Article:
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Thursday, May 23, 2013
View From the Capitol: Defense funding billPosted Friday, May 11, 2012, at 11:32 AM
Military matters took center stage on Capitol Hill this week, beginning with the House Armed Services Committee (HASC), on which I serve, approving the National Defense Authorization Act for 2013 -- legislation to bolster America's defense capabilities to better protect our homeland. This bill invests in military readiness and supports efforts to combat the threat of terrorism. It ensures that our military can sustain the power needed to defend our people and our country.
I am pleased that a number of my amendments are included in the final version, including one to make sure all Coast Guard Reservists who are called to active duty under Title 14 are eligible for the same benefits afforded to other Reservists. I am also glad to see approximately $160 million will be headed to Fort Leonard Wood for vital new military construction projects. In addition, the bill continues support for the family of long-range strike bomber programs, including the B-2, whose home is Whiteman Air Force Base.
It must also be stated that this bill has NO authorization for a new round of Base Realignment and Closure (BRAC).
I have fought against BRAC from the very beginning and am very pleased to see there is NO BRAC authorization in this legislation. I was proud to support an amendment banning the Department of Defense from carrying out a BRAC.
This bill is headed to the full House where it is expected to be voted on next week.
Still with national defense, the House moved to ensure the United States is able to provide for its defense -- voting to replace dangerous defense cuts under the sequestration process with common sense spending reductions elsewhere through passage of the Sequester Replacement Reconciliation Act of 2012.
The first responsibility of the United States government is to provide for the common defense. Without further action by the Senate and the Obama Administration, significant across the board cuts to defense will take place in January of next year as part of the sequestration process resulting from the failure of legislators to reach an agreement on how to reduce the deficit. This sequestration process came about as a result of the Budget Control Act that raised the debt ceiling -- which I voted against.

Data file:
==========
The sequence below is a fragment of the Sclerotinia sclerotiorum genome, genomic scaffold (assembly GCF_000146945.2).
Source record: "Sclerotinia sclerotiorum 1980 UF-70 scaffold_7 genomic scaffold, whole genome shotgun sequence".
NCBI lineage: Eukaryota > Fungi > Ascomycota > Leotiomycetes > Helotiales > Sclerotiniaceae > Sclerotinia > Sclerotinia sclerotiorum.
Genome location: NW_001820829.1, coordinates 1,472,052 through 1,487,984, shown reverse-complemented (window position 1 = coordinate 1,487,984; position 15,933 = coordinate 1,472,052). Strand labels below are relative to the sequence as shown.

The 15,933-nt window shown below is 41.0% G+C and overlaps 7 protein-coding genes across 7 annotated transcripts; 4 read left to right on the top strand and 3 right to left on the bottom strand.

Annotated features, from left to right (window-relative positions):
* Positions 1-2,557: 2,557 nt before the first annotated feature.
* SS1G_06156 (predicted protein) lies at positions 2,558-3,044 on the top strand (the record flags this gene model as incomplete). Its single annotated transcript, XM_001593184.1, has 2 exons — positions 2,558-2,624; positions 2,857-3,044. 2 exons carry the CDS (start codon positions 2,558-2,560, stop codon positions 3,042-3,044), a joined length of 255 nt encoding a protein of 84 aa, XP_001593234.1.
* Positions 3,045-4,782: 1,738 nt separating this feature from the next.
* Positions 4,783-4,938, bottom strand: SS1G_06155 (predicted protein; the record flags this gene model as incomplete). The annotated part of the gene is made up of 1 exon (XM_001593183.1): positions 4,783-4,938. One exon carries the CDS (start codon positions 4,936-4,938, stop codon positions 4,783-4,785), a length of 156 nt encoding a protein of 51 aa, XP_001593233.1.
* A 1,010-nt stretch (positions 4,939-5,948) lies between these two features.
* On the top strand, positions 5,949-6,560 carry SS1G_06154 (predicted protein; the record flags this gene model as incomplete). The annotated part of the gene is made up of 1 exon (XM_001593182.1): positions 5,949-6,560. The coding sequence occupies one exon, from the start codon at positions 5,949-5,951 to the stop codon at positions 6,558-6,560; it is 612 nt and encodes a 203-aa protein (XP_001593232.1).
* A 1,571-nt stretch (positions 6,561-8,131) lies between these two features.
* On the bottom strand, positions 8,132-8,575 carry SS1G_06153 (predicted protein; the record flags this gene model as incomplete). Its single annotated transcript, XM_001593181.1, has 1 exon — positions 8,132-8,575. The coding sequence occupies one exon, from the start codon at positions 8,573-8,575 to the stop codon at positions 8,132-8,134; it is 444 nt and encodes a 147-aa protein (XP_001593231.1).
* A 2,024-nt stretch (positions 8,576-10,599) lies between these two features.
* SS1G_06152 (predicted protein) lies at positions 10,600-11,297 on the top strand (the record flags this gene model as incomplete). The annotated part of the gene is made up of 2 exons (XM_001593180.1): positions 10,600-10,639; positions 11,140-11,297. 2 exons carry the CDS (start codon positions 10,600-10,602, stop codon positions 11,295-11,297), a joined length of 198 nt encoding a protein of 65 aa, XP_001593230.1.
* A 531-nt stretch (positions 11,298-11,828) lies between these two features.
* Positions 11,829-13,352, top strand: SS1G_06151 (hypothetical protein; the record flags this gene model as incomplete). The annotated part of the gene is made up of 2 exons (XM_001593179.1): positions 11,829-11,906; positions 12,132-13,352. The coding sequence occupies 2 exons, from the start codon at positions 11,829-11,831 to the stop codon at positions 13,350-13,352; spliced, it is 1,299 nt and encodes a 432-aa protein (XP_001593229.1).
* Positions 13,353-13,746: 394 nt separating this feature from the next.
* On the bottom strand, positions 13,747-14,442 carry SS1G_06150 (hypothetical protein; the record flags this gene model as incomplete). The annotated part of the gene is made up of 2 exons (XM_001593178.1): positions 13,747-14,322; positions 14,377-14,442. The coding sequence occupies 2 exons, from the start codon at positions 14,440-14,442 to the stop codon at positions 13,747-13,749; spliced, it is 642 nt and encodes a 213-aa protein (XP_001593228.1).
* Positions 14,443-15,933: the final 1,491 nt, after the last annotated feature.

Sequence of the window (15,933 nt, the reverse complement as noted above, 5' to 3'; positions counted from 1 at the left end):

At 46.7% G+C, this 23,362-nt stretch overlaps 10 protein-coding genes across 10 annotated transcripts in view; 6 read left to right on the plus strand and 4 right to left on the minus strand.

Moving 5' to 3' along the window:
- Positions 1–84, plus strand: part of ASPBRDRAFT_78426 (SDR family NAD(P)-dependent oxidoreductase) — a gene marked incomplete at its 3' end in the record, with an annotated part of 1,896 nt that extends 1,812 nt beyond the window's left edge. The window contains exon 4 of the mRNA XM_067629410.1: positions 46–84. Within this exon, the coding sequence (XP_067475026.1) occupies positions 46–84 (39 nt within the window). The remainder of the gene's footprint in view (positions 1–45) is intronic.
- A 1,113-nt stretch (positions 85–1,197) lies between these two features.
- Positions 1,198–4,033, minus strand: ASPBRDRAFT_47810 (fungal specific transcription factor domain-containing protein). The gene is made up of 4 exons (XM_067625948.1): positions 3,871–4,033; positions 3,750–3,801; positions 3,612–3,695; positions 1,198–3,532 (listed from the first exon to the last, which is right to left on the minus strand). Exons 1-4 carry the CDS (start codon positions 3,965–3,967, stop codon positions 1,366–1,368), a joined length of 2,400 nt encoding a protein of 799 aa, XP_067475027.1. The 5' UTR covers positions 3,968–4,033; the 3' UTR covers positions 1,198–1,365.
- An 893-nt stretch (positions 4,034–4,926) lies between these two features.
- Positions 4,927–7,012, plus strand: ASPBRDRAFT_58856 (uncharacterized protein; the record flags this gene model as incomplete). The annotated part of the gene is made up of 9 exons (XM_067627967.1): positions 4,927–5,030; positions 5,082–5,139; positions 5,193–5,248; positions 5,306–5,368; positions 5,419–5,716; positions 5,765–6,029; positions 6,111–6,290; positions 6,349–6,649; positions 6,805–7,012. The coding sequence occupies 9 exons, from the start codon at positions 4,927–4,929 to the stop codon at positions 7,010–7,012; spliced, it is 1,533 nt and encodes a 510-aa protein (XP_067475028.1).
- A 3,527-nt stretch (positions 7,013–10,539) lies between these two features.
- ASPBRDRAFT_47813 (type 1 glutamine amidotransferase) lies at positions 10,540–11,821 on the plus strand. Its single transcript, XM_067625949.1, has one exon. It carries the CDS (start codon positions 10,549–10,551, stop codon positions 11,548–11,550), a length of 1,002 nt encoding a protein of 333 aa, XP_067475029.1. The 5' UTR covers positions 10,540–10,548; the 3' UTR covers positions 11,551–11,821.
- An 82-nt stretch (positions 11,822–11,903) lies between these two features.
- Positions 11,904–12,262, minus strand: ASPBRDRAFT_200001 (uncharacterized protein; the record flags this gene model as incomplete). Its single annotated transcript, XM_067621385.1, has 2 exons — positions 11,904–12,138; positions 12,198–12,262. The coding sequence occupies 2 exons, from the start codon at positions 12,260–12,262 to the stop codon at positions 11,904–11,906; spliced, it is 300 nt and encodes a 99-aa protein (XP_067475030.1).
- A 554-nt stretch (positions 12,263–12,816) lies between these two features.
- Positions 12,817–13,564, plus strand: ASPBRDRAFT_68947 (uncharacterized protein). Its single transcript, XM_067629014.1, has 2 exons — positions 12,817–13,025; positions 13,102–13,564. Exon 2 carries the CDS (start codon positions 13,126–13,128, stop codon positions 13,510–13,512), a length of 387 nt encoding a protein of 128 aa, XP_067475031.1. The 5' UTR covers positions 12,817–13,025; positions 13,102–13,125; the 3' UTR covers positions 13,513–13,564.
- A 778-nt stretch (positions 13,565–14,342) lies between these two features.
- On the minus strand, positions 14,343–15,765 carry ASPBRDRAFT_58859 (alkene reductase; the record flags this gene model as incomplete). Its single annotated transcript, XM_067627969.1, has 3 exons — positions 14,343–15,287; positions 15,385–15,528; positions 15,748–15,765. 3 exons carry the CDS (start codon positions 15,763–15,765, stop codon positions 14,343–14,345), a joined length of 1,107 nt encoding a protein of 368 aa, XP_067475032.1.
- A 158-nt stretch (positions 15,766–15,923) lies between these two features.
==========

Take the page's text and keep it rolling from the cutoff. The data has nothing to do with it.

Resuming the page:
The House Armed Services Committee, on which I serve, estimates sequestration cuts would mean an additional 100,000 fewer Soldiers and Marines. The Navy would likely mothball 60 ships, including two carrier battle groups, while we give up nearly a third of Army Maneuver Battalions and Air Force fighters, a quarter of our bombers, and jeopardize our ability to defend against a nuclear attack. We would also see the elimination of 250 fighter aircraft, and higher fees for military health care. Hundreds of billions of dollars in additional cuts would force our military to give up on developing new weapons systems while badly-needed repairs to existing weapons systems are put on hold.
Defense Secretary Leon Panetta has determined that sequestration will further weaken America's national defense by bringing about the smallest ground force since World War II, the smallest Navy since World War I, the smallest tactical fighter force in the history of the Air Force, and the smallest civilian workforce in the history of the Defense Department. He has said the sequester cuts would "hollow out the force and inflict severe damage to our national defense." This is unacceptable.
On an entirely different matter, I am pleased to share my congressional office returned more than $67,000 to the U.S. Treasury from the budget allotted to the office. This has been accomplished despite reductions of 5 percent and 7 percent in our Congressional office budget since I began representing the citizens of Missouri's Fourth District.
We are leading, by example, in the effort to cut spending in Washington. Our wise guardianship of taxpayer dollars has not stopped us from serving the good citizens of the Fourth District. We have been able to reach out to citizens by meeting with them in person at town halls throughout the district, through telephone conference calls in which we proactively call residents to solicit their views, and through direct mailings. And we have responded to over 60,000 questions from constituents since January of last year.
Even with our budget reduced, we have been able to effectively serve the people and save them money. We are using Missouri common sense to set an example for Washington.
Have a great week.
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Vicky Hartzler is the U.S. representative for Missouri's 4th Congressional District. She was raised on a farm in Archie, and lives with her husband, Lowell and daughter, Tiffany, on a working farm in Cass County. She is a graduate of both the University of Missouri-Columbia in 1983 and Central Missouri State University (now University of Central Missouri) in 1992, graduating summa cum laude with a B.S. in Education from MU and a M.S. in Education from Central Missouri. For more information, visit http://hartzler.house.gov.
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